I have a laptop installed with Ubuntu 10.04. I migrated some of my files from one computer to this computer. But there are some files like Thumbs.db file whose every occurrence I want to get rid of.

I tried using

locate Thumbs.db | rm

But dis didn't worked out (and clearly it should not). Then I tried using following, but quite expectedly none of them worked out :

locate thumbs.db > rm
locate thumbs.db < rm

As everyone here, might have pointed out that I am having a hard time using pipeline and want to just clear my concept using this as an example. I have read the basics but still not able to intitutively able to apply it.

2 Answers 2


find already has a delete function, so no pipes are necessary:

find . -iname thumbs.db -delete

This says delete all files matching thumbs.db regardless of capitalization, recursively from my current working directory.

  • @w2lame: Also try find . -iname *.ini -delete if you want to get rid of those files too.
    – rypel
    Commented Feb 15, 2014 at 11:32
  • This was very useful. Thank you.
    – Sherri
    Commented Oct 12, 2018 at 20:43

You may want try:

find /mnt/something -iname 'thumbs.db' -exec rm -v {} \;

or if you really want use pipe you may want try

find /mnt/something -iname 'thumbs.db' | xargs rm -v

-iname will search for 'Thumbs.db' and 'thumbs.db'. Check man for more info.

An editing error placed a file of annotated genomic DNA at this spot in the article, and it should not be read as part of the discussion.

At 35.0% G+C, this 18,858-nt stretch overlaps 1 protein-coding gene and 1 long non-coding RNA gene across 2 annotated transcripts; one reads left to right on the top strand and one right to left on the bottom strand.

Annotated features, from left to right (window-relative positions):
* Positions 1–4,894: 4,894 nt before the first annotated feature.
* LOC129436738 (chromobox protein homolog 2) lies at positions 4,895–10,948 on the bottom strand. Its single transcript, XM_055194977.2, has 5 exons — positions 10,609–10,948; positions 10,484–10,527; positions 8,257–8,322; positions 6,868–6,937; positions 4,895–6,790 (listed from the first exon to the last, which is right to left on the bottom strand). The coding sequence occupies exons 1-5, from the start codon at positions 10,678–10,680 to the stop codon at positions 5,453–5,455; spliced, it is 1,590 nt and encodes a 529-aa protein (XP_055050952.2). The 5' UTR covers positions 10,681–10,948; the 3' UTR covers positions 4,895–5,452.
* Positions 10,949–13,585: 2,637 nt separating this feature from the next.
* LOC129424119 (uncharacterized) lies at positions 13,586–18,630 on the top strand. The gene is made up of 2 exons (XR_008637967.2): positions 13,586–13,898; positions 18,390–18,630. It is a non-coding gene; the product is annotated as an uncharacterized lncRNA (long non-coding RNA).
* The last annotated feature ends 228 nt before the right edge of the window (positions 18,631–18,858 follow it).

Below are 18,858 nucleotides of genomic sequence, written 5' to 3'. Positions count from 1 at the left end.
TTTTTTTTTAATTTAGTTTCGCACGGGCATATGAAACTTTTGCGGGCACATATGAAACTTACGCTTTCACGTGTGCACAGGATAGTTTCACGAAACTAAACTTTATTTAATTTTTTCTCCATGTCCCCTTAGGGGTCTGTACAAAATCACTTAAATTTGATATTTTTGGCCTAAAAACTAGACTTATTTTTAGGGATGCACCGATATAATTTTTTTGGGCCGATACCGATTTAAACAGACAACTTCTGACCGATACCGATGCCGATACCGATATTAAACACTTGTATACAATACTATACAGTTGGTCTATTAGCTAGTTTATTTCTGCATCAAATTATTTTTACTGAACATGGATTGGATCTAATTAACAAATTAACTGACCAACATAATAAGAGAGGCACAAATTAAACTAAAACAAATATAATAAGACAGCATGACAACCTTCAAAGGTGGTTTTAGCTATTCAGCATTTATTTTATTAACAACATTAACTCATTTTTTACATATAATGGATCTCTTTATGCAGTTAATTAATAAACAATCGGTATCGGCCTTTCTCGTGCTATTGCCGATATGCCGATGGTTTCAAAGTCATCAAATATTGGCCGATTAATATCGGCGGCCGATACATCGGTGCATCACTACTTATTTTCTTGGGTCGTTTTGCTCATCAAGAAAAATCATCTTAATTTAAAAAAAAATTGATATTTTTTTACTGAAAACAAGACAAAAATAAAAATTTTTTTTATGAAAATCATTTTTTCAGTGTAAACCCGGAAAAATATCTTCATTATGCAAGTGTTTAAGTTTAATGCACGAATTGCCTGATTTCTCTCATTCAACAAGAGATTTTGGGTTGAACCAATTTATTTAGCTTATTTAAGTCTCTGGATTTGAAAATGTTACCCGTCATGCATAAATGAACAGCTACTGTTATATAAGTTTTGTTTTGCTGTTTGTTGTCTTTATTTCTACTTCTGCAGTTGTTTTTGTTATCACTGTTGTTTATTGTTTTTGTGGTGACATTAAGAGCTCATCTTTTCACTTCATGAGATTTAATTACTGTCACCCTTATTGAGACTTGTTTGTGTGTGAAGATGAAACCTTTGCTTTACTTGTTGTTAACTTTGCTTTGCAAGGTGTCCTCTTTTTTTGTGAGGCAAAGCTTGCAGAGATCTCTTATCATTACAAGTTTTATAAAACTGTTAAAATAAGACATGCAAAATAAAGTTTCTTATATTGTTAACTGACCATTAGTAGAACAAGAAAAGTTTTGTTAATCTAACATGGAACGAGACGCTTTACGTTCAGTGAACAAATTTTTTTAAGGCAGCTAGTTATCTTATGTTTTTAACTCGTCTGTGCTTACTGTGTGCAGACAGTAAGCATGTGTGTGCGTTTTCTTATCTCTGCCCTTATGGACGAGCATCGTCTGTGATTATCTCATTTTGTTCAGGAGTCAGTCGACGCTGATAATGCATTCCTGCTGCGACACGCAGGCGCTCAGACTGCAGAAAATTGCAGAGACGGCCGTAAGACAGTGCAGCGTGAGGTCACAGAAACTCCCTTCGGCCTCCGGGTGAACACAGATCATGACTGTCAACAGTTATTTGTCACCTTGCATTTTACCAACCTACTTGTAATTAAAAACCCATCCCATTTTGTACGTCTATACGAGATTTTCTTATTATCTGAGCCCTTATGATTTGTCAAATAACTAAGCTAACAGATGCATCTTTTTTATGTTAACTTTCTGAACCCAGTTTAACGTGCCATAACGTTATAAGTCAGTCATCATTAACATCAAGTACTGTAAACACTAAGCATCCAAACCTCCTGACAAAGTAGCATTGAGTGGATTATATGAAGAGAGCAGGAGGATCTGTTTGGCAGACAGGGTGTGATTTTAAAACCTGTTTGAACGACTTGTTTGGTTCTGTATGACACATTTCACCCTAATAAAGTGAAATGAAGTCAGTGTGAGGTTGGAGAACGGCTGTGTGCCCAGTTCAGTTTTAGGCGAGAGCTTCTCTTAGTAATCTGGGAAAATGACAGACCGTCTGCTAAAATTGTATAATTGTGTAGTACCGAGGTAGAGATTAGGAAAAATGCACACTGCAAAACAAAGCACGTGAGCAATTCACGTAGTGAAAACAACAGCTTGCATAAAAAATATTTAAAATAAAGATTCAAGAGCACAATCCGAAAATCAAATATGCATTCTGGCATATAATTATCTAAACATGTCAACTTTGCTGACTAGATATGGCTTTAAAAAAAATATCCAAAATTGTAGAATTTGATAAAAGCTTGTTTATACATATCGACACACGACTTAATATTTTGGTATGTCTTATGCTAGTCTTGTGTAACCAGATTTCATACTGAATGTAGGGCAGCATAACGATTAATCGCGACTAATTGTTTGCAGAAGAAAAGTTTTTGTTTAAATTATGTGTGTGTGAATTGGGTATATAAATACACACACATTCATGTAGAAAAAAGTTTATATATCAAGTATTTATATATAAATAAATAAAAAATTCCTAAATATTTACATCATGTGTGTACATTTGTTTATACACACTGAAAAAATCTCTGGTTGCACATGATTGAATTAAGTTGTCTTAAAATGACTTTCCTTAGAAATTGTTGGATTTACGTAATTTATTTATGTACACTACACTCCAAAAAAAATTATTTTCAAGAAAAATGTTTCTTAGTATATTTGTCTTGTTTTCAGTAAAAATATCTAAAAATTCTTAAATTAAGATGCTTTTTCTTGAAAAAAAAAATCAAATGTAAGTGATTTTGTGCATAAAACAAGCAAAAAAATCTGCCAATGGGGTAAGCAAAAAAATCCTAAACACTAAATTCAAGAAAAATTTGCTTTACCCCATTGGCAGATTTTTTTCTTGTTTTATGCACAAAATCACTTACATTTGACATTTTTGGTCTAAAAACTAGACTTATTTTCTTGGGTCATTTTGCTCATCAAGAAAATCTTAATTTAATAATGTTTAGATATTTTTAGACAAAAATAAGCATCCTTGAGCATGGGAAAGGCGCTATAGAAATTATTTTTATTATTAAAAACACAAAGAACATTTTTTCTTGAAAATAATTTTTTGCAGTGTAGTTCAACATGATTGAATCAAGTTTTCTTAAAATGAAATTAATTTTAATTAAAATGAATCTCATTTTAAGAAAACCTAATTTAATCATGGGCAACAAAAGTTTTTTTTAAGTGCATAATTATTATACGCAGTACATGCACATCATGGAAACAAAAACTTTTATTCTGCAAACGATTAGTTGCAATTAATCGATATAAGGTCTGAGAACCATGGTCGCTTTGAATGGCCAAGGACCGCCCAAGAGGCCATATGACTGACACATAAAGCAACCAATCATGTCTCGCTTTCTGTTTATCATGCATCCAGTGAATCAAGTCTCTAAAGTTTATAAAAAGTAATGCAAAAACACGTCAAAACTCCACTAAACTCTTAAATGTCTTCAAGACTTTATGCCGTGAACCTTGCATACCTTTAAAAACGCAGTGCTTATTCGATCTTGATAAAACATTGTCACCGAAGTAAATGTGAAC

change /mnt/something for your path.


I think you can also try it:

find /mnt/someting -iname 'thumbs.db' | while read junk; do rm -v "$junk"; done

It should work with dirs what contain space in name etc.

  • One problem with the above is that say I have a directory "New Directory" which have Thumbs.db file. When I issue the above command it tries to delete Thumbs.db from "New" and "Directory" directories which doesn't exist on my computer.
    – w2lame
    Commented Sep 11, 2010 at 21:40
  • Thats where pipe and xargs sucks, if you will use the one with -exec it will work as you want. Commented Sep 11, 2010 at 22:21
  • 1
    find and xargs don't suck. Just use find ... -print0 | xargs -0 .... This uses null characters to separate the filename, so spaces are no longer special. Commented Sep 11, 2010 at 22:38
  • @Ryan can you please elaboarate more on its usage or edit the code of Piotr to meet the requirement
    – w2lame
    Commented Oct 6, 2010 at 20:55
  • find /mnt/something -iname 'thumbs.db' -print0 | xargs -0 rm -v Commented Oct 7, 2010 at 2:54

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